– To have concrete measures and a timetable with clear deadlines for closing coal plants and mines. They need not be record-breakingly short, but they should be stated and defended with specific projects and alternatives, both for employment and for alternative renewable energy capacity and storage, tailored to local geography. In our view, economic logic will not allow a large share of coal in the energy mix after 2030;
– To have a scientific rationale for the timetable and interim targets to be linked to the energy modelling to be done by the NAP Energy Transition Commission and the expanded Green Deal Implementation Advisory Board;
– To set out measures to move towards 100% renewable electricity and heat generation.
According to our observations and analyses, all three regions, to varying degrees, have a significant share of urbanized and damaged land. We recommend the introduction of zones dedicated to the development of renewable energy, with shortened and simplified permitting processes in areas with lower environmental risks, as we believe they have a significant proportion of urbanised and damaged land on which this potential can be realised. The implementation of such projects will help to rapidly convert these damaged sites into useful areas for renewable energy development as well as clean and high value-added jobs.
The evaluation criteria should look for the following project characteristics:
– Projects supporting the decentralisation of electricity generation;
– Aiming at the recultivation of land damaged by coal mining, which preserves some jobs and generates renewable energy (provided, however, that no European funds are used for recultivation, but those from coal operators’ recultivation funds);
– Supporting energy efficiency improvements in buildings and infrastructure. They usually also create a large number of jobs with attractive pay;
– Ensuring access to renewable energy for individual households and the establishment of energy cooperatives, including such with the participation of municipalities, coal workers, energy poor households;
– Circular economy projects, including measures aimed at increasing resource efficiency in parallel with achieving zero emission measures;
– Supporting investments in the establishment of R&D enterprises, in the production and recycling of heat pumps, solar and photovoltaic panels, small wind turbines, and passive energy efficiency materials with an emphasis on the use of low-carbon primary resources (e.g. insulation from natural materials);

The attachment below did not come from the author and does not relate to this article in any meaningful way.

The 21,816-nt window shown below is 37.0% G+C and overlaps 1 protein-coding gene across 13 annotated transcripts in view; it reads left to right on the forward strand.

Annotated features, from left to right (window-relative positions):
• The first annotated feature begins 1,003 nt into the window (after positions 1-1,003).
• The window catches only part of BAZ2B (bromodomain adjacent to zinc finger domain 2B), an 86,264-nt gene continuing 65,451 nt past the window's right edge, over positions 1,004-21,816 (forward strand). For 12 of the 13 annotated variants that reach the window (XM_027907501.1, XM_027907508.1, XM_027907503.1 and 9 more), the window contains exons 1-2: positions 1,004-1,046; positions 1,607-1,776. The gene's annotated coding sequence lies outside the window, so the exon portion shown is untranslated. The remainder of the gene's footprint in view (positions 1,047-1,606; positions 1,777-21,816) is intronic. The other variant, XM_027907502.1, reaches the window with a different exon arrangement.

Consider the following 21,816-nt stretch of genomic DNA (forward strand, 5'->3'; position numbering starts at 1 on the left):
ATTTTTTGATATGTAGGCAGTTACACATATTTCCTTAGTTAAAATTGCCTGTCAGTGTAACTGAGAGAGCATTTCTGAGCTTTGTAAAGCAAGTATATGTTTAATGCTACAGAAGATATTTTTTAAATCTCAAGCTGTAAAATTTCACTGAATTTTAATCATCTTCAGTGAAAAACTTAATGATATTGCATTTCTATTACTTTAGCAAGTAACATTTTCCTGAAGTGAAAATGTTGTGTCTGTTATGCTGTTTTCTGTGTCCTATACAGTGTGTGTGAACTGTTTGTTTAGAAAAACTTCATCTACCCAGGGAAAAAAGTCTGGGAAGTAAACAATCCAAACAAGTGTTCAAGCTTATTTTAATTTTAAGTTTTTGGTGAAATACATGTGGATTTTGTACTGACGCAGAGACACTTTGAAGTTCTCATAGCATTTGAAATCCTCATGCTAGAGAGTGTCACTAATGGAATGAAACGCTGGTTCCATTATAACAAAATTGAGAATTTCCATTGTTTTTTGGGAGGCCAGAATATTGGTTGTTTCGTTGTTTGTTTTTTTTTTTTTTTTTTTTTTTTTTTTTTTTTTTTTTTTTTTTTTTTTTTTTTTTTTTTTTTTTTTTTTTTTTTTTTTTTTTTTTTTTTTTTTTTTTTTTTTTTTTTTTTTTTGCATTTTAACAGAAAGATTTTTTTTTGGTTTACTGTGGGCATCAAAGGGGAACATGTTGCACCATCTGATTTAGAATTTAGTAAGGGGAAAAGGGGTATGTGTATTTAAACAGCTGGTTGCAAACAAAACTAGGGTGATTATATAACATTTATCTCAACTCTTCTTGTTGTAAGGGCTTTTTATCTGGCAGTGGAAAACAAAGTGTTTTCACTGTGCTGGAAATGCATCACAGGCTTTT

– the heating company in Pernik – TPP „Republic“ should entirely transition to renewable energy. This would be a very successful project and a good example for the whole country. According to our analyses, Pernik region could be a leader in the country in terms of successful and environmentally friendly energy transition. The proximity to Sofia, the small number of people employed in the coal sector and the low unemployment are extant prerequisites for Pernik to become a leading region on the way to decarbonisation and meeting the Green Deal targets;
– We do not recommend giving grants to businesses, but to ease the procedures for the implementation of their projects when they are in line with nature conservation and environmental requirements. Renewable energy industries and technologies have long had no need for subsidies and are implemented on a market basis.
Waste incineration should not receive support, given that this activity belongs to the lower levels of the waste management hierarchy within the circular economy. It is not only the incineration of imported waste, but also of domestic waste, that poses risks to human health and the environment. It is in sharp conflict with the principles of the Green Deal because it wastes a valuable resource and generates more and more waste. It is resource efficiency that should be the main criterion for projects funded under regional plans. They should contribute to the transition to a sustainable, climate-neutral circular economy and the country’s energy independence.